What are your favorite movies?
I don’t watch movies. I read and write books.
What do you think about your French readers? What memories do you have from your visits to France?
My readers in France are much more sophisticated than my readers in America. In France, readers understand that my books are social critique, that I’m trying to show capitalism for the ugly beast that it is, that I’m attempting to convey that working-class people in America deserve a better deal than they’re getting, that there’s honor and beauty and dignity in the working class, that they are trapped in the miasma of manual labor and living in slums because of the capitalist oppressors they serve, that their conditions will only become better through solidarity and fire. The French understand this, and applaud it.
In America, I’m seen as a loudmouth braying over the tenement rooftops of the ghettoes like a dirty cur. When I attack the complacency of the rich and their disdain for the poor, I’m seen as a malcontent whiner, a puny whisper seeping up from the sewers of America. In America the general population wants happy-ending morality tales in which everything ends up swell, in which the justice of the Bible’s fairy tale reigns supreme. So average readers, idiots mostly, don’t like my work. Or they like my work for all the wrong reasons, thinking that T-Bird is a hero, not an example of the degradation a man can fall into in the working class. On the other hand, the New York literary establishment doesn’t like my stuff either, because I write a literature of rebellion, a literature which shuns their pretensions, their conceits, their rules. If you write against the establishment, you’re sure not to become part of it.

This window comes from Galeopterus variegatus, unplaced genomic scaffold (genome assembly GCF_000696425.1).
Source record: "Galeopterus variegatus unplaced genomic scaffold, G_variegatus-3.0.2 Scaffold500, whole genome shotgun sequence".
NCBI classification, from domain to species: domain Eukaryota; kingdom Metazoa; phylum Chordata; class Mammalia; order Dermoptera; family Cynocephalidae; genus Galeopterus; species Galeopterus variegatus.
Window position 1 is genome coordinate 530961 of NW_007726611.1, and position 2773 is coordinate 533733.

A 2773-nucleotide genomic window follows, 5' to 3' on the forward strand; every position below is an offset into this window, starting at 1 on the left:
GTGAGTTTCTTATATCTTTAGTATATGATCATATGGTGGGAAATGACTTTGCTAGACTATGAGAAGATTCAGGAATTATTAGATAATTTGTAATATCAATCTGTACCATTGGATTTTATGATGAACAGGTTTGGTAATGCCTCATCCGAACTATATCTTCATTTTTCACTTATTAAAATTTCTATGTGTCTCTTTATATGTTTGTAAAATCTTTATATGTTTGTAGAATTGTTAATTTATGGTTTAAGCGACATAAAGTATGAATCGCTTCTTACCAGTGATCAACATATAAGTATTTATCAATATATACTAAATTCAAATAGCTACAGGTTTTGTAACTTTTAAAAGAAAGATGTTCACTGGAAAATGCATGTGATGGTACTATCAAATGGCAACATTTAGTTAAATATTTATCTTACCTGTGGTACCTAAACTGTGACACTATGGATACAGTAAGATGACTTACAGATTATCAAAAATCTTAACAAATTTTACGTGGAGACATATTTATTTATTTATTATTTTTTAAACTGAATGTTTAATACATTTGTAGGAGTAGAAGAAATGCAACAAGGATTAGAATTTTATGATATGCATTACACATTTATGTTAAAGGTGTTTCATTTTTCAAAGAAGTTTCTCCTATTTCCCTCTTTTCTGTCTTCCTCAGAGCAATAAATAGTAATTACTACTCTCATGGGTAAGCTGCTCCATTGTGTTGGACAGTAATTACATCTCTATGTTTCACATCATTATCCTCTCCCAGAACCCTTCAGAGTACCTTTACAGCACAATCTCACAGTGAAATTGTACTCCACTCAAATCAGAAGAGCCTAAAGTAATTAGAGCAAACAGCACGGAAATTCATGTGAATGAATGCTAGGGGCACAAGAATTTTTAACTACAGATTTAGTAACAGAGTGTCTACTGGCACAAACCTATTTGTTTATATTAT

But I’m very happy of my position in America. Melville was reviled, and so was Mark Twain. Henry Miller was banned, and so was Burroughs. Ginsberg was banned, Faulkner was ignored, and Poe died a pauper. I’d like to think my work to be as dangerous as these folks. In America, if a great number of people admire your work when you’re alive, your work is certain to suck. Examples: Joyce Carol Oates, John Updike, Jonathan Franzen, Toni Morrison, Philip Roth. I’d much rather be hated like Mailer than loved like Alice Walker or Amy Tan or Robert Stone.
My French readers rock.
What will be your final word?
Bartender, make that a double.